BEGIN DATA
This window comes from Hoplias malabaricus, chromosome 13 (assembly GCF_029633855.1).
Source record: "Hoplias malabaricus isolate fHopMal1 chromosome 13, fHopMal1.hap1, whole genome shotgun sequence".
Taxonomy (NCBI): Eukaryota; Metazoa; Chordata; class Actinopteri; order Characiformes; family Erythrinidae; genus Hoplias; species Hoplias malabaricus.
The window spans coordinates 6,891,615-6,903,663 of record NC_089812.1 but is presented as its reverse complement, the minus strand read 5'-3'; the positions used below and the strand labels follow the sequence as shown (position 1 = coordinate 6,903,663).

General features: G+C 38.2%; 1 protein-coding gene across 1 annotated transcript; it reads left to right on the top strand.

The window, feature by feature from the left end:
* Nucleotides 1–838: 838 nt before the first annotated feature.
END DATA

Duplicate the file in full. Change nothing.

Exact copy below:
This window comes from Hoplias malabaricus, chromosome 13 (assembly GCF_029633855.1).
Source record: "Hoplias malabaricus isolate fHopMal1 chromosome 13, fHopMal1.hap1, whole genome shotgun sequence".
Taxonomy (NCBI): Eukaryota; Metazoa; Chordata; class Actinopteri; order Characiformes; family Erythrinidae; genus Hoplias; species Hoplias malabaricus.
The window spans coordinates 6,891,615-6,903,663 of record NC_089812.1 but is presented as its reverse complement, the minus strand read 5'-3'; the positions used below and the strand labels follow the sequence as shown (position 1 = coordinate 6,903,663).

General features: G+C 38.2%; 1 protein-coding gene across 1 annotated transcript; it reads left to right on the top strand.

The window, feature by feature from the left end:
* Nucleotides 1–838: 838 nt before the first annotated feature.